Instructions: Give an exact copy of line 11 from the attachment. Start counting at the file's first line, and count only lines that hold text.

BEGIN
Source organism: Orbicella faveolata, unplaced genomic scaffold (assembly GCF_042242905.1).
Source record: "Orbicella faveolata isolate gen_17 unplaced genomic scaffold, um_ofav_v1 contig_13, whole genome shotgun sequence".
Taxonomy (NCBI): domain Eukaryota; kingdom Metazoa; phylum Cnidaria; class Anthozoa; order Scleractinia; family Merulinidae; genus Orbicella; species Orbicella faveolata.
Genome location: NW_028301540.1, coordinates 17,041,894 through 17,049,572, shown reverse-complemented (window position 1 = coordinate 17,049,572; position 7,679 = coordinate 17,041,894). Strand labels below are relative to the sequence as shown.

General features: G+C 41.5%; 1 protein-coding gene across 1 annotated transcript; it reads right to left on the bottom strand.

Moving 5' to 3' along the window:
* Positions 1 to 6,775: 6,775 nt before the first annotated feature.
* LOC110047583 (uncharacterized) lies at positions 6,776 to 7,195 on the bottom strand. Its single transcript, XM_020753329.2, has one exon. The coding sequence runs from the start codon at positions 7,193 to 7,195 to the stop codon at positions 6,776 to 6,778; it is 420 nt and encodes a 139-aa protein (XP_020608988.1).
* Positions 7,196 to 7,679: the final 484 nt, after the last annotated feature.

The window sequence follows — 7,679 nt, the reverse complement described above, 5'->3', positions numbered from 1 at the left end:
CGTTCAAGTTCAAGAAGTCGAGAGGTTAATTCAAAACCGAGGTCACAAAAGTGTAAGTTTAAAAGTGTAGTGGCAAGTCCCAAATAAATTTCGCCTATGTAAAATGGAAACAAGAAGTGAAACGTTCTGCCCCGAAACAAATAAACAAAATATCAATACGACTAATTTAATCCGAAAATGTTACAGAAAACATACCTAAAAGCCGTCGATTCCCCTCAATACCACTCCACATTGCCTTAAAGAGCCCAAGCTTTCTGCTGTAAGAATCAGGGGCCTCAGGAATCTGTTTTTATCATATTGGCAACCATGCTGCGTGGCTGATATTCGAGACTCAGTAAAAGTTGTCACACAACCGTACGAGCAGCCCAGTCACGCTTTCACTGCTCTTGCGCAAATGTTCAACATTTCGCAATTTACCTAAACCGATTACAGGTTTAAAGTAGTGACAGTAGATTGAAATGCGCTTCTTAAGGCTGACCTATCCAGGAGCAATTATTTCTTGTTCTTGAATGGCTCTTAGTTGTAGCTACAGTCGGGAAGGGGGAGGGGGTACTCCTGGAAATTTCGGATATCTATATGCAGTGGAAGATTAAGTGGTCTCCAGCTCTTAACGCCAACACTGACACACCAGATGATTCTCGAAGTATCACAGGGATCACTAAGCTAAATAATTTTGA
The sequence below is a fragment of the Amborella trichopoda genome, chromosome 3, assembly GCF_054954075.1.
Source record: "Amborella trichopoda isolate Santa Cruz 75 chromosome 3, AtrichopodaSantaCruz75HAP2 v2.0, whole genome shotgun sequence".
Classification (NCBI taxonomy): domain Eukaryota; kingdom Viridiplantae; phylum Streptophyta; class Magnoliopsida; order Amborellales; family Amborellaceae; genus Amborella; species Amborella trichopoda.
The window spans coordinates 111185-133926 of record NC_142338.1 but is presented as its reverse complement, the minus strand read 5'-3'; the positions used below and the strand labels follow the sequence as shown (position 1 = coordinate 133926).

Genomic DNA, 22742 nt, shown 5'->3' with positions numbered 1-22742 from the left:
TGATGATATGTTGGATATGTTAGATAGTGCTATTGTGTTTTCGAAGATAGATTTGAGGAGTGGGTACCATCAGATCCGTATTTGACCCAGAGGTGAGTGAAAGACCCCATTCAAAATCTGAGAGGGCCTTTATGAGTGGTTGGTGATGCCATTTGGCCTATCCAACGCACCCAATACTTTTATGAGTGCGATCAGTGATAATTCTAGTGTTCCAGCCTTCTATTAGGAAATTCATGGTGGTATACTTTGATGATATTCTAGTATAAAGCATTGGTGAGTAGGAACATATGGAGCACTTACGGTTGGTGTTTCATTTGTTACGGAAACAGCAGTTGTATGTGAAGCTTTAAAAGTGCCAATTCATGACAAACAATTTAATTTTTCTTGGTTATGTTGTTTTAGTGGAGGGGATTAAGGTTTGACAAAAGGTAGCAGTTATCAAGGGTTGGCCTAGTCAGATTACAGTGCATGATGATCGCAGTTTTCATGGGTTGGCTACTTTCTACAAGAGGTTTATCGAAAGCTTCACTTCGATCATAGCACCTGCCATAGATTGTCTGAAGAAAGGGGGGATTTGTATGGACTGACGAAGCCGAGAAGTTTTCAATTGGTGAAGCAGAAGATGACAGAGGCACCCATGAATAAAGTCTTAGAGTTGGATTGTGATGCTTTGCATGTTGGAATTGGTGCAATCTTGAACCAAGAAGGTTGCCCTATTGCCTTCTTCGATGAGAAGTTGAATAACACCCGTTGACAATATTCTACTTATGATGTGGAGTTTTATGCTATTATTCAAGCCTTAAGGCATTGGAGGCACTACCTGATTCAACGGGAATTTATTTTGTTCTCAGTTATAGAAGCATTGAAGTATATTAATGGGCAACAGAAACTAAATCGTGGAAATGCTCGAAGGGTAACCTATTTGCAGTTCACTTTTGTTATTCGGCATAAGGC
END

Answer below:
CGTTCAAGTTCAAGAAGTCGAGAGGTTAATTCAAAACCGAGGTCACAAAAGTGTAAGTTTAAAAGTGTAGTGGCAAGTCCCAAATAAATTTCGCCTATGTAAAATGGAAACAAGAAGTGAAACGTTCTGCCCCGAAACAAATAAACAAAATATCAATACGACTAATTTAATCCGAAAATGTTACAGAAAACATACCTAAAAGCCGTCGATTCCCCTCAATACCACTCCACATTGCCTTAAAGAGCCCAAGCTTTCTGCTGTAAGAATCAGGGGCCTCAGGAATCTGTTTTTATCATATTGGCAACCATGCTGCGTGGCTGATATTCGAGACTCAGTAAAAGTTGTCACACAACCGTACGAGCAGCCCAGTCACGCTTTCACTGCTCTTGCGCAAATGTTCAACATTTCGCAATTTACCTAAACCGATTACAGGTTTAAAGTAGTGACAGTAGATTGAAATGCGCTTCTTAAGGCTGACCTATCCAGGAGCAATTATTTCTTGTTCTTGAATGGCTCTTAGTTGTAGCTACAGTCGGGAAGGGGGAGGGGGTACTCCTGGAAATTTCGGATATCTATATGCAGTGGAAGATTAAGTGGTCTCCAGCTCTTAACGCCAACACTGACACACCAGATGATTCTCGAAGTATCACAGGGATCACTAAGCTAAATAATTTTGA